If only I could be in two places at once.

(source: Google images)

“Where we love is home,
Home that our feet may leave, but not our hearts.
~ Oliver Wendell Holmes, Sr., Homesick in Heaven“I had rather be on my farm than be emperor of the world.” ~ George Washington

Late August Lessons

I am convinced that real New Yorkers leave the city during the last two weeks of August. My office is eerily quiet, and almost everyone in my group is on vacation until the Tuesday after Labor Day.
Only the lowly dregs like me are here to hold down the fort while everyone else is away on vacation.
The dregs and the mobs of foreigners and tourists are left to wander the streets.
My bus broke down this morning at 23rd Street, and I had to schlep it all the way up to 52nd. And because I’m so brilliant and sharp-thinking in the morning, I figured I’d get in extra exercise by walking the thirty or so blocks uptown to my office.
By the time I got to work, my blouse was drenched, and my trousers were sticking to my legs. I don’t keep a spare suit in my office, so I was forced to let my clothes dry on me.
Lovely way to start the day, don’t you think?
Good thing I remembered to put on deodorant this morning. And can I just vouch for the effectiveness of my deodorant – it didn’t fail me! My pits were nice and dry.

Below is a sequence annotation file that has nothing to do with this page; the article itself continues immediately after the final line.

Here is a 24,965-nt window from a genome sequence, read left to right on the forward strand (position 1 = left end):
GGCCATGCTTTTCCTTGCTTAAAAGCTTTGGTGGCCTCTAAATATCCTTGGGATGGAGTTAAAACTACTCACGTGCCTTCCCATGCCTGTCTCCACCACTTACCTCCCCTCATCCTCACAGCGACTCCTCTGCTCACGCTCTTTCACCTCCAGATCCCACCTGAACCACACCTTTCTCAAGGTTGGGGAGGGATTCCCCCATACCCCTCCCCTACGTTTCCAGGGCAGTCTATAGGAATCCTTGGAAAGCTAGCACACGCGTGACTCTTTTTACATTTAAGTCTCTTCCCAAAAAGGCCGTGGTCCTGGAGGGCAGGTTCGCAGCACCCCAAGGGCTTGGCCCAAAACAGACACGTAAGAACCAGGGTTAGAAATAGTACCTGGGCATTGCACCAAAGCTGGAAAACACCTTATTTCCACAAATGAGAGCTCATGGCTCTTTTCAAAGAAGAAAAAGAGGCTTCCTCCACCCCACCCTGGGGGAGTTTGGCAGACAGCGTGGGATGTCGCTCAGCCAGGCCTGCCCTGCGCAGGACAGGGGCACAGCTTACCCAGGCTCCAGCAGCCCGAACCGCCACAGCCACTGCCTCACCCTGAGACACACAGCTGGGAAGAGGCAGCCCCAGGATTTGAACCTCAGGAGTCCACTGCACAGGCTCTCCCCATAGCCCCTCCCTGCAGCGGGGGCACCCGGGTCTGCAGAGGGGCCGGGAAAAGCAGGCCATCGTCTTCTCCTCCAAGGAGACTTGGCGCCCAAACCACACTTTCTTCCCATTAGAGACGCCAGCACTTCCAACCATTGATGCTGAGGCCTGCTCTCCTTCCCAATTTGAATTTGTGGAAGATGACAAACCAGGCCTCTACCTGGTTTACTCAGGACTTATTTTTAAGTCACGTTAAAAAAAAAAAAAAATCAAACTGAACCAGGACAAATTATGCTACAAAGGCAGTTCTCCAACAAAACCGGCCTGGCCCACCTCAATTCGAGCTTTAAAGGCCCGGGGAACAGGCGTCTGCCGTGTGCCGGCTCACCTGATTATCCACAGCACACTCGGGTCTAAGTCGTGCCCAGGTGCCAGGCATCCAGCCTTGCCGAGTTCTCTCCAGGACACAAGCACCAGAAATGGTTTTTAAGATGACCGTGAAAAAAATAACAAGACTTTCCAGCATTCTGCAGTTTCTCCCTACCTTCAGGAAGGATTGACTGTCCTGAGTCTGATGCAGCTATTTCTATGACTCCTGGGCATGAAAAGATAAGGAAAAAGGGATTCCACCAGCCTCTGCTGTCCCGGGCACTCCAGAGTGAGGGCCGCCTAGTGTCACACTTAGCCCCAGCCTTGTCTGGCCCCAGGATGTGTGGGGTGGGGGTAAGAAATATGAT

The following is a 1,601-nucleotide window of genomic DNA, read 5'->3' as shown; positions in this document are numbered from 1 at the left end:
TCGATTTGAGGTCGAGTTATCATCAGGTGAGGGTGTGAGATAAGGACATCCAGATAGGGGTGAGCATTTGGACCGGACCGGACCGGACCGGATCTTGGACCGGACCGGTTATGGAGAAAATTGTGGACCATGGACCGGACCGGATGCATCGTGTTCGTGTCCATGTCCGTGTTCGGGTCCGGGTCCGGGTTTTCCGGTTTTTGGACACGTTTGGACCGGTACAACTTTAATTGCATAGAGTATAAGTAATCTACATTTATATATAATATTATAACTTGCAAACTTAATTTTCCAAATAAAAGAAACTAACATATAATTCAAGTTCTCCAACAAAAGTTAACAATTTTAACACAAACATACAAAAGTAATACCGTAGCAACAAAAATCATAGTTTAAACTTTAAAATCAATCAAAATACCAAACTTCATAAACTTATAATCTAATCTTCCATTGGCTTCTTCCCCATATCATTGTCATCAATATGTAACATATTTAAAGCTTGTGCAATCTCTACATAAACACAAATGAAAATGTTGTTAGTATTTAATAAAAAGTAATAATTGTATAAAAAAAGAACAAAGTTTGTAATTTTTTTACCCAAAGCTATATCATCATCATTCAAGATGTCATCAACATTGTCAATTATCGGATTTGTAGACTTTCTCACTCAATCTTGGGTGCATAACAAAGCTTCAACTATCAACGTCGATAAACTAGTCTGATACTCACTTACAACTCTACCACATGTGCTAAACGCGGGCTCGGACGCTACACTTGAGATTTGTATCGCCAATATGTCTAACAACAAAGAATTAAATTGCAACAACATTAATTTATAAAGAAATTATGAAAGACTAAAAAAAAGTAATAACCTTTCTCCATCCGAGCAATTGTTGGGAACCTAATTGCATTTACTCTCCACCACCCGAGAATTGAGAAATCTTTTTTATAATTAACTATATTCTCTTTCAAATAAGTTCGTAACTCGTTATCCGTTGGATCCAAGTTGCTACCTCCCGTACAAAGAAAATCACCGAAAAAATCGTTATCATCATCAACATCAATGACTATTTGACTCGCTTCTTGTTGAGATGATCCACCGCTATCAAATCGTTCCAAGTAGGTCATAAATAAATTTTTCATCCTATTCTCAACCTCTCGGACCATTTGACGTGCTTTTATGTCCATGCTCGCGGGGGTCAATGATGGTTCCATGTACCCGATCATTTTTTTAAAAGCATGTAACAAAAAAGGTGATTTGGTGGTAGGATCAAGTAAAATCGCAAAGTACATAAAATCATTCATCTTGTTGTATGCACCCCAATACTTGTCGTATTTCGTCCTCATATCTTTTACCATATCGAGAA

It’s just a shame that they don’t make antiperspirant for your back.

Lessons learned today:

  • Realize that most decisions made in the early morning hours are not necessarily the most intelligent
  • Keep spare clothing and underwear in my office
  • Take public transportation, especially when it’s during the most humid days of the season

And they say you can’t teach an old dog new tricks!

Summer and Feet

We had our first day of 90 degree weather yesterday.

I’m actually not a big fan of summer. I can withstand the heat and humidity, but the thing that I hate the most about summer is… feet. I hate feet. I have something equivalent to an anti-fetish of feet.

Summer brings about the shedding of clothes, and then comes the shedding of shoes and socks. Bare feet.

And heat and humidity only serve to exacerbate the smells of the city: hot garbage, animal waste, dirty sewer water, and sweaty feet.

I am nauseous just thinking about it.

If people are going to bare their feet in flip-flops or sandals that accentuate long worm-like toes or stubby Vienna sausage-like appendages, please, please, for the love of God, clean your feet! It’s bad enough that I have to look at your gnarled, crusty, crumby toes – I don’t want to be able to smell them either!

Have mercy on a foot-phobic girl.

G, meanwhile, eats feet.

(G at 4 months)


“And forget not that the earth delights to feel your bare feet and the winds long to play with your hair.” ~ Kahlil Gibran

Life and Shoes

Central Park, NYC

I walked around the UES Saturday afternoon in an attempt to do some soul-searching. Some may disagree, but I find it easier to think when I’m in the heart of the city, amidst the crowds and the sounds of life and bustle. Ironically, I used to retreat to the peace and quiet of the Maryland suburbs to sort out my thoughts. Lately, however, I have realized that the energy and vitality of New York City is where I feel most at home, and where I can feel alive and inspired.